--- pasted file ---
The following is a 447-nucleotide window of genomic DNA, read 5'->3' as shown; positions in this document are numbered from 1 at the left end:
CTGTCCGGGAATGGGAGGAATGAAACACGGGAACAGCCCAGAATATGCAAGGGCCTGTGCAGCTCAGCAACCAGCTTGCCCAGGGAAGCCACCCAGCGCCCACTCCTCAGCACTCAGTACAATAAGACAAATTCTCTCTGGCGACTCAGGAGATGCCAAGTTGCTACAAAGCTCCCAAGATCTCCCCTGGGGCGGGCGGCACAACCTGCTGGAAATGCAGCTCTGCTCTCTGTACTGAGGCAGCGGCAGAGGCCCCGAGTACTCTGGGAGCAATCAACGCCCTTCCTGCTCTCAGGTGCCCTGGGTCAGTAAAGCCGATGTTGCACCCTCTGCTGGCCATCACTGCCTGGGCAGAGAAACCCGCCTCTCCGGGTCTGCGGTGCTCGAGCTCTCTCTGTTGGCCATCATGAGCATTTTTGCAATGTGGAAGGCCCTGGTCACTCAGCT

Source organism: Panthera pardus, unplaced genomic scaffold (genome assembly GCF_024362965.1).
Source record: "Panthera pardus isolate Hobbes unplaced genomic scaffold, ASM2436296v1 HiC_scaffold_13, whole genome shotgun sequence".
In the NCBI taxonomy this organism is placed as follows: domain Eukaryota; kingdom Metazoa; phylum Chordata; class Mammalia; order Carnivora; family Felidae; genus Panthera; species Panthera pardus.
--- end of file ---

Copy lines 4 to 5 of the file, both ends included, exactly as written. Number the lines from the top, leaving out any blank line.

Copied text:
Source record: "Panthera pardus isolate Hobbes unplaced genomic scaffold, ASM2436296v1 HiC_scaffold_13, whole genome shotgun sequence".
In the NCBI taxonomy this organism is placed as follows: domain Eukaryota; kingdom Metazoa; phylum Chordata; class Mammalia; order Carnivora; family Felidae; genus Panthera; species Panthera pardus.